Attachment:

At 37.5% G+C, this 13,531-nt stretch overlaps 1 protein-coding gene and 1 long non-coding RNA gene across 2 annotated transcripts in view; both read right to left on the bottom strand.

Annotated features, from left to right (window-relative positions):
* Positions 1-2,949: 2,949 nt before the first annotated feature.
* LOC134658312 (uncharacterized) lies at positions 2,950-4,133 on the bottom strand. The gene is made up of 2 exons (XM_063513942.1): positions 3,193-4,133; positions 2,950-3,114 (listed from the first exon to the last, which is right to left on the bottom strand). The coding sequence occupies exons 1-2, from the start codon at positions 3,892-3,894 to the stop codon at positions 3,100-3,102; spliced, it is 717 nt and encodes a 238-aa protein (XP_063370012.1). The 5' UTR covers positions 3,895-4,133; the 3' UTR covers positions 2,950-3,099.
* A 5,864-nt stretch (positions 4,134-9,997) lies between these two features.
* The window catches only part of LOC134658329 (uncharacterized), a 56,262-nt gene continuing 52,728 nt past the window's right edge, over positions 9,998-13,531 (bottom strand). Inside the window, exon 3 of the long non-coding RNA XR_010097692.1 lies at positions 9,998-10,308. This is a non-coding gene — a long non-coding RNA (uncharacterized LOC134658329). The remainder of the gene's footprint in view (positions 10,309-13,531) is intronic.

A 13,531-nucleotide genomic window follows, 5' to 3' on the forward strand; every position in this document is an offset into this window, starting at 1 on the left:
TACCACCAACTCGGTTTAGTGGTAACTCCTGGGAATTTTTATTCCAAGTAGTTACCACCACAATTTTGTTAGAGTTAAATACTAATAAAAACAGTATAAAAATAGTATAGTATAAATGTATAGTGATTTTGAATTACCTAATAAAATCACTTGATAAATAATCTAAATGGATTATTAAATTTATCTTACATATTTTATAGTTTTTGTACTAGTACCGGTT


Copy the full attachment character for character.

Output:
At 37.5% G+C, this 13,531-nt stretch overlaps 1 protein-coding gene and 1 long non-coding RNA gene across 2 annotated transcripts in view; both read right to left on the bottom strand.

Annotated features, from left to right (window-relative positions):
* Positions 1-2,949: 2,949 nt before the first annotated feature.
* LOC134658312 (uncharacterized) lies at positions 2,950-4,133 on the bottom strand. The gene is made up of 2 exons (XM_063513942.1): positions 3,193-4,133; positions 2,950-3,114 (listed from the first exon to the last, which is right to left on the bottom strand). The coding sequence occupies exons 1-2, from the start codon at positions 3,892-3,894 to the stop codon at positions 3,100-3,102; spliced, it is 717 nt and encodes a 238-aa protein (XP_063370012.1). The 5' UTR covers positions 3,895-4,133; the 3' UTR covers positions 2,950-3,099.
* A 5,864-nt stretch (positions 4,134-9,997) lies between these two features.
* The window catches only part of LOC134658329 (uncharacterized), a 56,262-nt gene continuing 52,728 nt past the window's right edge, over positions 9,998-13,531 (bottom strand). Inside the window, exon 3 of the long non-coding RNA XR_010097692.1 lies at positions 9,998-10,308. This is a non-coding gene — a long non-coding RNA (uncharacterized LOC134658329). The remainder of the gene's footprint in view (positions 10,309-13,531) is intronic.

A 13,531-nucleotide genomic window follows, 5' to 3' on the forward strand; every position in this document is an offset into this window, starting at 1 on the left:
TACCACCAACTCGGTTTAGTGGTAACTCCTGGGAATTTTTATTCCAAGTAGTTACCACCACAATTTTGTTAGAGTTAAATACTAATAAAAACAGTATAAAAATAGTATAGTATAAATGTATAGTGATTTTGAATTACCTAATAAAATCACTTGATAAATAATCTAAATGGATTATTAAATTTATCTTACATATTTTATAGTTTTTGTACTAGTACCGGTT